When Linda and Jack Morris formed their foundation, they had a clear vision of who the beneficiaries were to be: Fort Worth’s most vulnerable people.

“They said let other people give to things like that that make life richer, but we care about making life happier for those who can't get a leg up. We care about alleviating that suffering,” says Todd M. Morris Liles, the executive director and a trustee of the foundation.

But Morris, who died in 2004, also wanted it to be efficient and make the best use of the money he had worked so hard to earn. For that, he turned to a next-door neighbor, Joe Monteleone, who had worked at Deloitte and Touche, to become the first executive director of the foundation.

You might not have known Morris, but you are very familiar with the product that made him wealthy. You’ve walked on it, sat on it or, depending on your religious faith, knelt on it: carpet padding.

When he sold his company – MPI Industries – to Carthage, Missouri-based Leggett & Platt, he held around 90 patents for different products in the market. An aside – MP stands for “Me and Poppa.”

“He made all the soft ‘stuff,’ Liles said, “all those things that go into your bus seats, your car seats, your bedding, all of the extensions of those foam products.”

Leggett & Platt made all the hard things – the springs in beds, mattresses, car seats and bus seats.

“It was a great vertical integration of the hard and the soft together,” Liles said.

AT THE START

The foundation was founded in 1986, with an initial $20 million in assets before Morris died in 2004. The funding was $90 million after his death and by 2017 it had grown to $198 million.

Monteleone set up a rigorous evaluation process for making funding decisions.

Monteleone was selected because Morris felt he could trust him, and because of his background he would be “good for a blank canvas” organization, Liles said.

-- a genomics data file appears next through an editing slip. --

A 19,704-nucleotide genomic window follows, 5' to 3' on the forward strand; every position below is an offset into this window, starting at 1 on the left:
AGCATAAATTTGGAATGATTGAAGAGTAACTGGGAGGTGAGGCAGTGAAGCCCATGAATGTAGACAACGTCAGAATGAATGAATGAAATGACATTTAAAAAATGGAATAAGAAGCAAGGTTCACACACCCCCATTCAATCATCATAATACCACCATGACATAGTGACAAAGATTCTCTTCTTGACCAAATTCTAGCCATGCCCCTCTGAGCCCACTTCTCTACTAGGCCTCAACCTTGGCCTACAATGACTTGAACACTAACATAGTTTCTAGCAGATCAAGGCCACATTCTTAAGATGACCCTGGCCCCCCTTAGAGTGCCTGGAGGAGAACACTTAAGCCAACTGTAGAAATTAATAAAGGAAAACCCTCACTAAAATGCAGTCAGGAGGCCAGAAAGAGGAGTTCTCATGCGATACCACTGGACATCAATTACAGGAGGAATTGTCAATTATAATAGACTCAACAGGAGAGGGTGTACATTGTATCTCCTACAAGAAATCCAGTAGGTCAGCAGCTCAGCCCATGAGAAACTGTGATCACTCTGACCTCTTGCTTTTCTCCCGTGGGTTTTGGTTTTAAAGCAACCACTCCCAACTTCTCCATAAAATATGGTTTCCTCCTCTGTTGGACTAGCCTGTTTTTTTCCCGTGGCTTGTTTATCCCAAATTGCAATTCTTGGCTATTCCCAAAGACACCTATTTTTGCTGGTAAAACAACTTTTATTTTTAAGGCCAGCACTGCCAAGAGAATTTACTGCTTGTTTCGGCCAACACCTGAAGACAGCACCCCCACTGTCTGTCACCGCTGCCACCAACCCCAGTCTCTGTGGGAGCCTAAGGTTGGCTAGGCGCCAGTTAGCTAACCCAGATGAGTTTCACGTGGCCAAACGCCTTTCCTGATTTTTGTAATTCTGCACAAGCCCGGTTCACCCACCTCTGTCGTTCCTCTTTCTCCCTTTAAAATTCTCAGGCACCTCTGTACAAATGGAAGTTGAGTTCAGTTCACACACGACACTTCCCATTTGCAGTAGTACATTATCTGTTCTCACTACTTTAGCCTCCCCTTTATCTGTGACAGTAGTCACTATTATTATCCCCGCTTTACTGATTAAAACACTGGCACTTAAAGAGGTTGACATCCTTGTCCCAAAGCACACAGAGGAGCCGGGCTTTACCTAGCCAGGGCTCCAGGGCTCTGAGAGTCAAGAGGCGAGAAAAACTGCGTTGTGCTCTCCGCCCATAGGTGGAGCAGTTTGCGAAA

Morris didn’t have deep knowledge and expertise in foundations.

“He wanted somebody to bring structure to it, not just relationship structure but the inner workings from the financial side and the accounting side to manage that money going out,” Liles said.

The process became the foundation’s brand over the years.

Liles says he mentioned to Sid W. Richardson Foundation President and Chief Executive Officer Pete Geren – whom he considers a mentor – that it seemed to him as if The Morris Foundation was known for that really buttoned-up vetting process.

“He said, ‘Oh, it's not only known for that; it's kind of the blue ribbon or gold standard for that.’“ Liles said.

“Joe put great efforts and talents into that, including teaching people what outcomes are versus outputs back in the 1980s,” Liles said. “An output is how many people did you sleep in a homeless shelter. An outcome is how many people did you help move out of homelessness.”

And that’s the bedrock for expanding The Morris Foundation to better achieve the founders’ vision.

CHANGING THE MODEL

Liles joined the foundation in 2015 and began thinking about ways to change the organization model from one person at the top of the organization holding most of the knowledge. How could that person be expected to be current in education and healthcare and social services?